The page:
“Being financially disadvantaged does not mean you can’t do math,” she scolded. “It just means you don’t have enough money to pay a particular bill.”
And that’s why in the final week of Session, the Legislature must pass HB 857/SB 920, proposals that use “deferred presentment transactions” to strengthen Florida’s established system of offering financial choice and consumer protections.
The bills will enhance the state’s current policies, ensuring Floridians have access to the credit options they need — including those in financial circumstances that do not give easy options of strolling into a bank or credit union and walking out with a quick loan.
While some decry such loans, many Floridians hail them as a godsend and rely on them in emergencies.
Last Thursday, the new proposal on short-term loans using deferred presentment transactions — which some call “payday loans” — passed the Commerce Committee unanimously. Cruz and Tampa Republican Rep. James Grant are sponsors of the House bill.
Meanwhile, in the Senate is SB 920, co-sponsored by Sens. Rob Bradley and Oscar Braynon, which breezed through four committees with overwhelming support.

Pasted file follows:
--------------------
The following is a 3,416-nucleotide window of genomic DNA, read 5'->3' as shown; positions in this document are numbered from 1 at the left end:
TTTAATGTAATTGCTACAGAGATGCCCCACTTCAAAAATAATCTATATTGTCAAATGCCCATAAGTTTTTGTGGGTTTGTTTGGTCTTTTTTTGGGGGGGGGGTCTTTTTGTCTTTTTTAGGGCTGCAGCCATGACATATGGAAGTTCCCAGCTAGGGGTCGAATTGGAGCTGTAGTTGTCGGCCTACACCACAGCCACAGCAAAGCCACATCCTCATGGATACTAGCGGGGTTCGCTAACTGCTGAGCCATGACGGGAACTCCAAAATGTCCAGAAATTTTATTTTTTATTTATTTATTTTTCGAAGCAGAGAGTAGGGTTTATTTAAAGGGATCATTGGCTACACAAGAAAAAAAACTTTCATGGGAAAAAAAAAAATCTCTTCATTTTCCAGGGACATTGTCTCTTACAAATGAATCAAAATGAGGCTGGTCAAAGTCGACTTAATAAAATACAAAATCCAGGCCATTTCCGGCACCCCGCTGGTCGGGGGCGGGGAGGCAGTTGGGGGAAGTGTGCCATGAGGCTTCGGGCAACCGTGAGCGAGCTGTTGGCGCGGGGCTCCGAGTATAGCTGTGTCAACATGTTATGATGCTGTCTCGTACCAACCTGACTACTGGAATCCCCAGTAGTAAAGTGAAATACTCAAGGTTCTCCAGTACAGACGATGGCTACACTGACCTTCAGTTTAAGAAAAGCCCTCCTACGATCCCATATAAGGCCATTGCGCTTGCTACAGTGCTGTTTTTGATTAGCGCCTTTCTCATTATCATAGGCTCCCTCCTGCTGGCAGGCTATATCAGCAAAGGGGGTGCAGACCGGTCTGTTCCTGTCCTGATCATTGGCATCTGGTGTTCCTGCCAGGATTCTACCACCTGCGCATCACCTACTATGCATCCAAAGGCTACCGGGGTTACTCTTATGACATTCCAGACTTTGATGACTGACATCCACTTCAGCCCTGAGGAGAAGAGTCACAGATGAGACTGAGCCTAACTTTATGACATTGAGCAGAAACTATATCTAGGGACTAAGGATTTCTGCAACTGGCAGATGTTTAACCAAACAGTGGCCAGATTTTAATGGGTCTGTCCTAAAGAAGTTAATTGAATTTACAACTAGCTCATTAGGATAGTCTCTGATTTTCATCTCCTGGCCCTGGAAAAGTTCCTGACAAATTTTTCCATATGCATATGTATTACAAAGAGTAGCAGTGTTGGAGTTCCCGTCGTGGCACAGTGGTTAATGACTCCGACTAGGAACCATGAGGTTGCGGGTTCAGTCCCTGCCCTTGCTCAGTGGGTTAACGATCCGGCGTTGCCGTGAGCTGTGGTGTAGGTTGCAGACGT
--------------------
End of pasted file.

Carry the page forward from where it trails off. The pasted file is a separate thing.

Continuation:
Now, both versions are on the floor of their respective chambers.
There is a strong push to protect this significant consumer credit option, which impacts the more than 1.2 million Floridians who use the products.
Critics argue the state needs to do more to protect consumers from these loans, which they say carry outrageous fees and become a debt trap.
Cruz wholeheartedly disagrees.
As the Tampa Democrat points out, people who seek these loans aren’t stupid, and certainly not careless. They are good people facing real-life struggles to make ends meet, often finding themselves suddenly in need of cash to cover an emergency car repair or an unplanned trip to their kid’s doctor.
For many consumers who struggle with uncertainties of financial strains, that is the reality.
Customers of short-term loans are well aware of the financial responsibilities associated with small-dollar credit. In fact, thanks to effective consumer protections to limit finance charges, it’s cheaper for a consumer to get a short-term loan than it is to pay bank fees on a couple of bounced checks.
That was exactly the point Cruz made to her colleagues.
Short-term loan users know the costs of such a loan and know what it will really cost them if they don’t. They can do the math.
Fortunately, Cruz was preaching to the choir (for the most part), with several committee members describing the bill’s consumer protections as useful, necessary, and important for the financial future of Floridians.
Clearly, many Florida lawmakers have made it a top priority to find safe, reliable financial options for consumers. The folks Cruz had in mind are doing the math — and are counting on it to add up to a majority.